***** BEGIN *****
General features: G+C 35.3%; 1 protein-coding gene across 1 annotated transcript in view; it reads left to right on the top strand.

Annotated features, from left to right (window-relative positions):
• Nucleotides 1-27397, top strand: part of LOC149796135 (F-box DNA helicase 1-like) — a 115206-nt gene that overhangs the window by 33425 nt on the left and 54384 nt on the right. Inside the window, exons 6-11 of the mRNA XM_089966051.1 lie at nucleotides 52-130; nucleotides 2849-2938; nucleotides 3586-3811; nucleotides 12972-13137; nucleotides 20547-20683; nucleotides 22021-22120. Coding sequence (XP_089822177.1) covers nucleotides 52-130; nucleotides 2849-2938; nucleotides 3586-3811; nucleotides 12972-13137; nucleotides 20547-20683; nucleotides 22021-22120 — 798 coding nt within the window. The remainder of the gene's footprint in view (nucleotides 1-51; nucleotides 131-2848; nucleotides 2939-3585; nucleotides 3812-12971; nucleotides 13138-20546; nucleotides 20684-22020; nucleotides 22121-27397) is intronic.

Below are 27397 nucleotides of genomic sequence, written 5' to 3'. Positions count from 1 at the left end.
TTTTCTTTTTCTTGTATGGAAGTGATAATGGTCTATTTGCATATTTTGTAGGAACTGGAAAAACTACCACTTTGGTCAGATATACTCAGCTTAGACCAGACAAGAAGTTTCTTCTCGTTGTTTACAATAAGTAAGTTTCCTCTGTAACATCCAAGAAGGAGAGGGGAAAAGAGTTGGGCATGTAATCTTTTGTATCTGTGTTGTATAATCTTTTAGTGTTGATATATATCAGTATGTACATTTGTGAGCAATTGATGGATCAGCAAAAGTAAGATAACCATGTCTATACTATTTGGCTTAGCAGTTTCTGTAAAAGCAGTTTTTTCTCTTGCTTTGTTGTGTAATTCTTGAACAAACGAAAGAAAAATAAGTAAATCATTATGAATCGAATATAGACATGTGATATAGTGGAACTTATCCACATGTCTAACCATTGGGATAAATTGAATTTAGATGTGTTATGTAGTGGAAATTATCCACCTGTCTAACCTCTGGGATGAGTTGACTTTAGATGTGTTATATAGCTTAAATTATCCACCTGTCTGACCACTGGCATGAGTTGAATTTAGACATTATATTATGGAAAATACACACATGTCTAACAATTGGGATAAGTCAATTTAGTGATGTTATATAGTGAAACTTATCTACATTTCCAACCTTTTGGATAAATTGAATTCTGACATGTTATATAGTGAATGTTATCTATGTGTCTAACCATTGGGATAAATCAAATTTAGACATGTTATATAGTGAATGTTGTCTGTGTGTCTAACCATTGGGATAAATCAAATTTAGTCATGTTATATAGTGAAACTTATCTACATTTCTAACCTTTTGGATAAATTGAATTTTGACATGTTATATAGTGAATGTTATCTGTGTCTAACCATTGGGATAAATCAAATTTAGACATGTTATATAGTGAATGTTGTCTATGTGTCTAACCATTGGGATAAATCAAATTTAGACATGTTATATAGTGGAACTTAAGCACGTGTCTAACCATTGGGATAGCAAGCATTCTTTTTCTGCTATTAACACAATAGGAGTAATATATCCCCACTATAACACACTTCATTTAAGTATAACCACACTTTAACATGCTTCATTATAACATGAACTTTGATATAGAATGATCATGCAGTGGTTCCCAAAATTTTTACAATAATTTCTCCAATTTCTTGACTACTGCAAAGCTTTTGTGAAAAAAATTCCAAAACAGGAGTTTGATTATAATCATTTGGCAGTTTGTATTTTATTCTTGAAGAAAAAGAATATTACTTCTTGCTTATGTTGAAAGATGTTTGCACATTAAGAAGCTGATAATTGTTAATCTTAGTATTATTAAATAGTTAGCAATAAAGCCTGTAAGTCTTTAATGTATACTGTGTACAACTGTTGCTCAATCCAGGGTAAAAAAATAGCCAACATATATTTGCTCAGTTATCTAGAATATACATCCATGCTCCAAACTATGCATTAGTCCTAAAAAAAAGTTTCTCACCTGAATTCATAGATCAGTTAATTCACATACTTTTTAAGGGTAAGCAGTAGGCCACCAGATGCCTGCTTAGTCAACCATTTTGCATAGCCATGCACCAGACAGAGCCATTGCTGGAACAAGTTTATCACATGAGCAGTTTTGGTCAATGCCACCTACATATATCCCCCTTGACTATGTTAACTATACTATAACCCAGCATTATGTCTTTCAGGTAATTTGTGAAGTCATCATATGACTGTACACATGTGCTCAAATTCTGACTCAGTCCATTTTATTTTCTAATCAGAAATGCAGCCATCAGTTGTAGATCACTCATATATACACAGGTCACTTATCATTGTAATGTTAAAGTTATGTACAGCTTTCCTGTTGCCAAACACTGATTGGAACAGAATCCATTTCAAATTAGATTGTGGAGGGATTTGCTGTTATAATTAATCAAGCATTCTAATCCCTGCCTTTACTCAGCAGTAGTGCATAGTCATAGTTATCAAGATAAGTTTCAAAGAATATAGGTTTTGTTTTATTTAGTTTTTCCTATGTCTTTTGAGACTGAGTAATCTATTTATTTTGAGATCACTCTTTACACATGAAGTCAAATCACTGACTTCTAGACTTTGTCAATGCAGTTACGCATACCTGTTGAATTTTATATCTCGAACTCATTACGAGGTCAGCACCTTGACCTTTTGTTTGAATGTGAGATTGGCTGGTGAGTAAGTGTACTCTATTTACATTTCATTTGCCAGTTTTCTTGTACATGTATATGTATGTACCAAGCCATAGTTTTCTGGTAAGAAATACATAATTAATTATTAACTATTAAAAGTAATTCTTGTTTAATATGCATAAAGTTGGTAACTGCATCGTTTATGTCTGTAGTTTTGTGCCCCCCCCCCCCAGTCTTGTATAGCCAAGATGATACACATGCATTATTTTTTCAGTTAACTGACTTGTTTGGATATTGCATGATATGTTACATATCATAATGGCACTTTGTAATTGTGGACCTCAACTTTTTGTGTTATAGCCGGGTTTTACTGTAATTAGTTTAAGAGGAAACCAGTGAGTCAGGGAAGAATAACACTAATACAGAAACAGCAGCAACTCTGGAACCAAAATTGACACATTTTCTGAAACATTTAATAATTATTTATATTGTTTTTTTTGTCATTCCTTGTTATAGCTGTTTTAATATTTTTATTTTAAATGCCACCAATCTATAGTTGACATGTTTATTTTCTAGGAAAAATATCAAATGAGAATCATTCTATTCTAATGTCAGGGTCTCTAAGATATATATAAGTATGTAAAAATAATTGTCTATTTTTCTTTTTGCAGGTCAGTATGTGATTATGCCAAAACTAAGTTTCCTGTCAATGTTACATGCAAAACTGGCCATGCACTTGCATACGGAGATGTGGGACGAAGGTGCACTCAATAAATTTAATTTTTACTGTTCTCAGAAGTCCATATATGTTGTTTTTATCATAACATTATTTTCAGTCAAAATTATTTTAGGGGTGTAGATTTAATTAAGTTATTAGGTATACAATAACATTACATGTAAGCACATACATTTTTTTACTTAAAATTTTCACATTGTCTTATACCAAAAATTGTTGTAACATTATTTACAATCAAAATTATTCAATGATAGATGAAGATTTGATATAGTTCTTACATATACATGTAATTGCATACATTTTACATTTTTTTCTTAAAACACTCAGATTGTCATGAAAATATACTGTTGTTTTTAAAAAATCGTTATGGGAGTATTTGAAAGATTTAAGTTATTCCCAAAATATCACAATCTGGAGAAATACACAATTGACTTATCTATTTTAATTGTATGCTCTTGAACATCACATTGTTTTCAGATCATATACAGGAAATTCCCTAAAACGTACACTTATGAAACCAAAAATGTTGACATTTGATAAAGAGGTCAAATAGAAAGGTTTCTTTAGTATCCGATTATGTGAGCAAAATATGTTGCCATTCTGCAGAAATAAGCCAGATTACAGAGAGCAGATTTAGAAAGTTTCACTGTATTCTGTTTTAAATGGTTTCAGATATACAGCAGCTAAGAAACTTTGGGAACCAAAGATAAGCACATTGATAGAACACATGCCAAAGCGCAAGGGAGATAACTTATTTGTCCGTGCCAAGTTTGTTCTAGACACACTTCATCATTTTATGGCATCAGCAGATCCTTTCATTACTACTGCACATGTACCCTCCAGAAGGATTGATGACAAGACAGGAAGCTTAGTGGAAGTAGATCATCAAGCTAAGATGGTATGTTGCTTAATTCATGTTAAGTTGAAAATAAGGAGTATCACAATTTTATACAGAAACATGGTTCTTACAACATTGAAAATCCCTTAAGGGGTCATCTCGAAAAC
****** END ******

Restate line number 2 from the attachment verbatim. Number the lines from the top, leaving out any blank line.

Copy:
Annotated features, from left to right (window-relative positions):